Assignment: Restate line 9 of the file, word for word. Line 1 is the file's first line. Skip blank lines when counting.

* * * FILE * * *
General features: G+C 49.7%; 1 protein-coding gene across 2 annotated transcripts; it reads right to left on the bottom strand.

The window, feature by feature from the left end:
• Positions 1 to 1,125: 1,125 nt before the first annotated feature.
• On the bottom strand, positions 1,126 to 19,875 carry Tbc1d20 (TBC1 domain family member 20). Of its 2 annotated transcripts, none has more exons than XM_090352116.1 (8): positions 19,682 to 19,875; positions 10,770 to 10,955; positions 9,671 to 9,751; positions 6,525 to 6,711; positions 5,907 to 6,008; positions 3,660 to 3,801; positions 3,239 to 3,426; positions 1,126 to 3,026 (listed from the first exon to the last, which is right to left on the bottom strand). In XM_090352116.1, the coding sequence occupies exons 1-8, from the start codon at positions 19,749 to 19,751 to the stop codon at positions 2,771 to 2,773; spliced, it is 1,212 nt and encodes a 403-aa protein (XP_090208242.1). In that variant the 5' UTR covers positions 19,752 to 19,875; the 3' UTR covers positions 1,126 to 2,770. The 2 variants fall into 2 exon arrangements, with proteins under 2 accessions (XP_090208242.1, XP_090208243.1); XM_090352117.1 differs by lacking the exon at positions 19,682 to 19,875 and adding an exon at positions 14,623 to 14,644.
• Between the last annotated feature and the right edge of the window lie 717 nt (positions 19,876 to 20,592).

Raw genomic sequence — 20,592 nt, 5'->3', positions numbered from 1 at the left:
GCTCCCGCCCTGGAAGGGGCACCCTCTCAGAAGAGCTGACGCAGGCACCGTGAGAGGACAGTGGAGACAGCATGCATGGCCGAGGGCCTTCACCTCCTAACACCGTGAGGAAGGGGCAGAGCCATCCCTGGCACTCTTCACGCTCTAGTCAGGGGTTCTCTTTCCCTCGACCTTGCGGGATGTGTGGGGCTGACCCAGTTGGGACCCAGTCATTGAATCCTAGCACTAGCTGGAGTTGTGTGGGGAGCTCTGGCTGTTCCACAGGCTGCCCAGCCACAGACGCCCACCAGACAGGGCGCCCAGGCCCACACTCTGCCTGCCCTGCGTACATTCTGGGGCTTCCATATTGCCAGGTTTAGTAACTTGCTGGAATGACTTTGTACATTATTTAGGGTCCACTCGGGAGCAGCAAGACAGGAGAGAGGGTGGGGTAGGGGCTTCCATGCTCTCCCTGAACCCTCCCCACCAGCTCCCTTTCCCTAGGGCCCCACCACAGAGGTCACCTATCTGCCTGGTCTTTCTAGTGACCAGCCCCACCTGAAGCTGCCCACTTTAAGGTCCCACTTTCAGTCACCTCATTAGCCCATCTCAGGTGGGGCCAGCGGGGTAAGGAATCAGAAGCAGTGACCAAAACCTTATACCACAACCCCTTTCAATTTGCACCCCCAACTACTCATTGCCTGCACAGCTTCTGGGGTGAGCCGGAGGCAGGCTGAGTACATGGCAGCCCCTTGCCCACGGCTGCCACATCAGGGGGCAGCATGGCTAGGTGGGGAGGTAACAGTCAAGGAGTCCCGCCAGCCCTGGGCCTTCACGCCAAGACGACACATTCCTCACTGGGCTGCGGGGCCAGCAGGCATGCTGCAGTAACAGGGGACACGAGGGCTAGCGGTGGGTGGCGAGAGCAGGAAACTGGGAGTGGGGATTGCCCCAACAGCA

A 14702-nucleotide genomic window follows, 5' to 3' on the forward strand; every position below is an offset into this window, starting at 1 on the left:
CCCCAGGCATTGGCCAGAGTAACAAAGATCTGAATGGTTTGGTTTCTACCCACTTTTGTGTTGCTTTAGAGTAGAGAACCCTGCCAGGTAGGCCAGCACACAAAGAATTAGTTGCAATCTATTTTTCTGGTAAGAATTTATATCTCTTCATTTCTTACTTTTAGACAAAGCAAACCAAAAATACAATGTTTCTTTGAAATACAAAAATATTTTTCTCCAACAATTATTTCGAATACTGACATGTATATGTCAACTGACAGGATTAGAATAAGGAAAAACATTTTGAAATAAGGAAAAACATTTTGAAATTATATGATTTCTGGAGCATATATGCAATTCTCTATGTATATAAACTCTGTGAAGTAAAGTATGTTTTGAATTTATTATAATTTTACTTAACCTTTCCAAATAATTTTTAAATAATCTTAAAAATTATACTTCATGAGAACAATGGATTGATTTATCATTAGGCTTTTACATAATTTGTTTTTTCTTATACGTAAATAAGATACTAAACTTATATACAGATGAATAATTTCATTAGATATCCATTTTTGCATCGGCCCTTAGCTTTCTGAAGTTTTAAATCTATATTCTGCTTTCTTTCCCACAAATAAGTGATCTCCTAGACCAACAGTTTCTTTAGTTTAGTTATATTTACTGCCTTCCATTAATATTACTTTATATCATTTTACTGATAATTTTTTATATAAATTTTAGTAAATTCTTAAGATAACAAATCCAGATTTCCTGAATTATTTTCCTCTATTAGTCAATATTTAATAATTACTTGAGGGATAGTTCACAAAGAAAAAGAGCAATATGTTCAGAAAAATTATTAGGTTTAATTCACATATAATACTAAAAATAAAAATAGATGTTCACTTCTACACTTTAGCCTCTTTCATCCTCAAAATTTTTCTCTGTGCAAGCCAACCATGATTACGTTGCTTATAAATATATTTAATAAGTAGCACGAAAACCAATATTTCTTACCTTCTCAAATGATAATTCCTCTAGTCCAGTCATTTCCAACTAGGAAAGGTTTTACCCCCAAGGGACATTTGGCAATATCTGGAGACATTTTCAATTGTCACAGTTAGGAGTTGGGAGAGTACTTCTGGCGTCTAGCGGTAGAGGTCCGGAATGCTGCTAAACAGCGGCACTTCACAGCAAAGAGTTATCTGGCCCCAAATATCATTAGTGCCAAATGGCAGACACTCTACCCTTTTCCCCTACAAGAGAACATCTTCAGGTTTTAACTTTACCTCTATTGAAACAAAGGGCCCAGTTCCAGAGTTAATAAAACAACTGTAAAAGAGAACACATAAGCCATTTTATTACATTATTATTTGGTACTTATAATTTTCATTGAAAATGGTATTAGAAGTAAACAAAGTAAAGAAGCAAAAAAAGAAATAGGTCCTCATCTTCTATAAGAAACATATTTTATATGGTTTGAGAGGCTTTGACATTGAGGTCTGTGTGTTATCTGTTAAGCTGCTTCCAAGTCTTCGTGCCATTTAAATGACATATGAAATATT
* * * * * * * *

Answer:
CCCCAGGCATTGGCCAGAGTAACAAAGATCTGAATGGTTTGGTTTCTACCCACTTTTGTGTTGCTTTAGAGTAGAGAACCCTGCCAGGTAGGCCAGCACACAAAGAATTAGTTGCAATCTATTTTTCTGGTAAGAATTTATATCTCTTCATTTCTTACTTTTAGACAAAGCAAACCAAAAATACAATGTTTCTTTGAAATACAAAAATATTTTTCTCCAACAATTATTTCGAATACTGACATGTATATGTCAACTGACAGGATTAGAATAAGGAAAAACATTTTGAAATAAGGAAAAACATTTTGAAATTATATGATTTCTGGAGCATATATGCAATTCTCTATGTATATAAACTCTGTGAAGTAAAGTATGTTTTGAATTTATTATAATTTTACTTAACCTTTCCAAATAATTTTTAAATAATCTTAAAAATTATACTTCATGAGAACAATGGATTGATTTATCATTAGGCTTTTACATAATTTGTTTTTTCTTATACGTAAATAAGATACTAAACTTATATACAGATGAATAATTTCATTAGATATCCATTTTTGCATCGGCCCTTAGCTTTCTGAAGTTTTAAATCTATATTCTGCTTTCTTTCCCACAAATAAGTGATCTCCTAGACCAACAGTTTCTTTAGTTTAGTTATATTTACTGCCTTCCATTAATATTACTTTATATCATTTTACTGATAATTTTTTATATAAATTTTAGTAAATTCTTAAGATAACAAATCCAGATTTCCTGAATTATTTTCCTCTATTAGTCAATATTTAATAATTACTTGAGGGATAGTTCACAAAGAAAAAGAGCAATATGTTCAGAAAAATTATTAGGTTTAATTCACATATAATACTAAAAATAAAAATAGATGTTCACTTCTACACTTTAGCCTCTTTCATCCTCAAAATTTTTCTCTGTGCAAGCCAACCATGATTACGTTGCTTATAAATATATTTAATAAGTAGCACGAAAACCAATATTTCTTACCTTCTCAAATGATAATTCCTCTAGTCCAGTCATTTCCAACTAGGAAAGGTTTTACCCCCAAGGGACATTTGGCAATATCTGGAGACATTTTCAATTGTCACAGTTAGGAGTTGGGAGAGTACTTCTGGCGTCTAGCGGTAGAGGTCCGGAATGCTGCTAAACAGCGGCACTTCACAGCAAAGAGTTATCTGGCCCCAAATATCATTAGTGCCAAATGGCAGACACTCTACCCTTTTCCCCTACAAGAGAACATCTTCAGGTTTTAACTTTACCTCTATTGAAACAAAGGGCCCAGTTCCAGAGTTAATAAAACAACTGTAAAAGAGAACACATAAGCCATTTTATTACATTATTATTTGGTACTTATAATTTTCATTGAAAATGGTATTAGAAGTAAACAAAGTAAAGAAGCAAAAAAAGAAATAGGTCCTCATCTTCTATAAGAAACATATTTTATATGGTTTGAGAGGCTTTGACATTGAGGTCTGTGTGTTATCTGTTAAGCTGCTTCCAAGTCTTCGTGCCATTTAAATGACATATGAAATATT